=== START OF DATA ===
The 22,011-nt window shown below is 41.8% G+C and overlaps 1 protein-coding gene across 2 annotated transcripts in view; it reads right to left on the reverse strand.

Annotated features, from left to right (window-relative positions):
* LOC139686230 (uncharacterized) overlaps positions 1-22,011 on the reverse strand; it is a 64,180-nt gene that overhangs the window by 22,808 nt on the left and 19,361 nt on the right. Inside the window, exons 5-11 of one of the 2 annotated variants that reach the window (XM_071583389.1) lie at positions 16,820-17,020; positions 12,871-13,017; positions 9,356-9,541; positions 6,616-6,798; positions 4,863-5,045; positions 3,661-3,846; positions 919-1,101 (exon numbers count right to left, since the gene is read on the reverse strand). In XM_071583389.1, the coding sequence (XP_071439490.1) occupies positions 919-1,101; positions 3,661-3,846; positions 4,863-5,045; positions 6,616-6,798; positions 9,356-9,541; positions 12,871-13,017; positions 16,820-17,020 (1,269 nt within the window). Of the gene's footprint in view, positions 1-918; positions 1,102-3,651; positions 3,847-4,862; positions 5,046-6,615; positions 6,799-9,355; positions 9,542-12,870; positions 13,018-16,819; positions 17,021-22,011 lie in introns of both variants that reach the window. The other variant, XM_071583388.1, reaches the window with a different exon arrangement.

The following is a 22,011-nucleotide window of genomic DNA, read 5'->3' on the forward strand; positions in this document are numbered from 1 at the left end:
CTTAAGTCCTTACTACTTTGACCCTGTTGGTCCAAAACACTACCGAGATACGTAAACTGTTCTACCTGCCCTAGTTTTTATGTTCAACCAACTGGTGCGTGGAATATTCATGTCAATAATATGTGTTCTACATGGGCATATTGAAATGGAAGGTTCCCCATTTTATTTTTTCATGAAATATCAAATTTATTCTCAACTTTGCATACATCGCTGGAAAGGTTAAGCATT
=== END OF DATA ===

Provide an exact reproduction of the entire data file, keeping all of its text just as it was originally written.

The 22,011-nt window shown below is 41.8% G+C and overlaps 1 protein-coding gene across 2 annotated transcripts in view; it reads right to left on the reverse strand.

Annotated features, from left to right (window-relative positions):
* LOC139686230 (uncharacterized) overlaps positions 1-22,011 on the reverse strand; it is a 64,180-nt gene that overhangs the window by 22,808 nt on the left and 19,361 nt on the right. Inside the window, exons 5-11 of one of the 2 annotated variants that reach the window (XM_071583389.1) lie at positions 16,820-17,020; positions 12,871-13,017; positions 9,356-9,541; positions 6,616-6,798; positions 4,863-5,045; positions 3,661-3,846; positions 919-1,101 (exon numbers count right to left, since the gene is read on the reverse strand). In XM_071583389.1, the coding sequence (XP_071439490.1) occupies positions 919-1,101; positions 3,661-3,846; positions 4,863-5,045; positions 6,616-6,798; positions 9,356-9,541; positions 12,871-13,017; positions 16,820-17,020 (1,269 nt within the window). Of the gene's footprint in view, positions 1-918; positions 1,102-3,651; positions 3,847-4,862; positions 5,046-6,615; positions 6,799-9,355; positions 9,542-12,870; positions 13,018-16,819; positions 17,021-22,011 lie in introns of both variants that reach the window. The other variant, XM_071583388.1, reaches the window with a different exon arrangement.

The following is a 22,011-nucleotide window of genomic DNA, read 5'->3' on the forward strand; positions in this document are numbered from 1 at the left end:
CTTAAGTCCTTACTACTTTGACCCTGTTGGTCCAAAACACTACCGAGATACGTAAACTGTTCTACCTGCCCTAGTTTTTATGTTCAACCAACTGGTGCGTGGAATATTCATGTCAATAATATGTGTTCTACATGGGCATATTGAAATGGAAGGTTCCCCATTTTATTTTTTCATGAAATATCAAATTTATTCTCAACTTTGCATACATCGCTGGAAAGGTTAAGCATT